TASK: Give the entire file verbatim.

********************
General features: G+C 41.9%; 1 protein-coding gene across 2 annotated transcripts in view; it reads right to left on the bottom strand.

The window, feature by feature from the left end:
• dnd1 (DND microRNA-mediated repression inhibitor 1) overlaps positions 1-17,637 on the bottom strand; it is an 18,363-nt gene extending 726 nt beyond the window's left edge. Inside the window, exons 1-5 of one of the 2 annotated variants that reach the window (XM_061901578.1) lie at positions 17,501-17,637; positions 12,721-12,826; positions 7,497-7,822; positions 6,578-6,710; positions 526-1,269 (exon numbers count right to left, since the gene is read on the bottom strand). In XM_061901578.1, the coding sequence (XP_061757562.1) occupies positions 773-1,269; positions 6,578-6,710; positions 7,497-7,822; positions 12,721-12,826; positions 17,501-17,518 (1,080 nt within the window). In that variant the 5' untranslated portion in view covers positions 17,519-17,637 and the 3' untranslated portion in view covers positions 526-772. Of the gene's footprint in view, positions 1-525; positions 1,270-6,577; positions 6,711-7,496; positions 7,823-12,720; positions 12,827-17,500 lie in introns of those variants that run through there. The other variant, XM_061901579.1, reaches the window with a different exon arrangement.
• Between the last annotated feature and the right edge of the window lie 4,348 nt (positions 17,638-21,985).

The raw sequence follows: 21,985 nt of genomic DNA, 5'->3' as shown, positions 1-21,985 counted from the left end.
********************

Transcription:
General features: G+C 41.9%; 1 protein-coding gene across 2 annotated transcripts in view; it reads right to left on the bottom strand.

The window, feature by feature from the left end:
• dnd1 (DND microRNA-mediated repression inhibitor 1) overlaps positions 1-17,637 on the bottom strand; it is an 18,363-nt gene extending 726 nt beyond the window's left edge. Inside the window, exons 1-5 of one of the 2 annotated variants that reach the window (XM_061901578.1) lie at positions 17,501-17,637; positions 12,721-12,826; positions 7,497-7,822; positions 6,578-6,710; positions 526-1,269 (exon numbers count right to left, since the gene is read on the bottom strand). In XM_061901578.1, the coding sequence (XP_061757562.1) occupies positions 773-1,269; positions 6,578-6,710; positions 7,497-7,822; positions 12,721-12,826; positions 17,501-17,518 (1,080 nt within the window). In that variant the 5' untranslated portion in view covers positions 17,519-17,637 and the 3' untranslated portion in view covers positions 526-772. Of the gene's footprint in view, positions 1-525; positions 1,270-6,577; positions 6,711-7,496; positions 7,823-12,720; positions 12,827-17,500 lie in introns of those variants that run through there. The other variant, XM_061901579.1, reaches the window with a different exon arrangement.
• Between the last annotated feature and the right edge of the window lie 4,348 nt (positions 17,638-21,985).

The raw sequence follows: 21,985 nt of genomic DNA, 5'->3' as shown, positions 1-21,985 counted from the left end.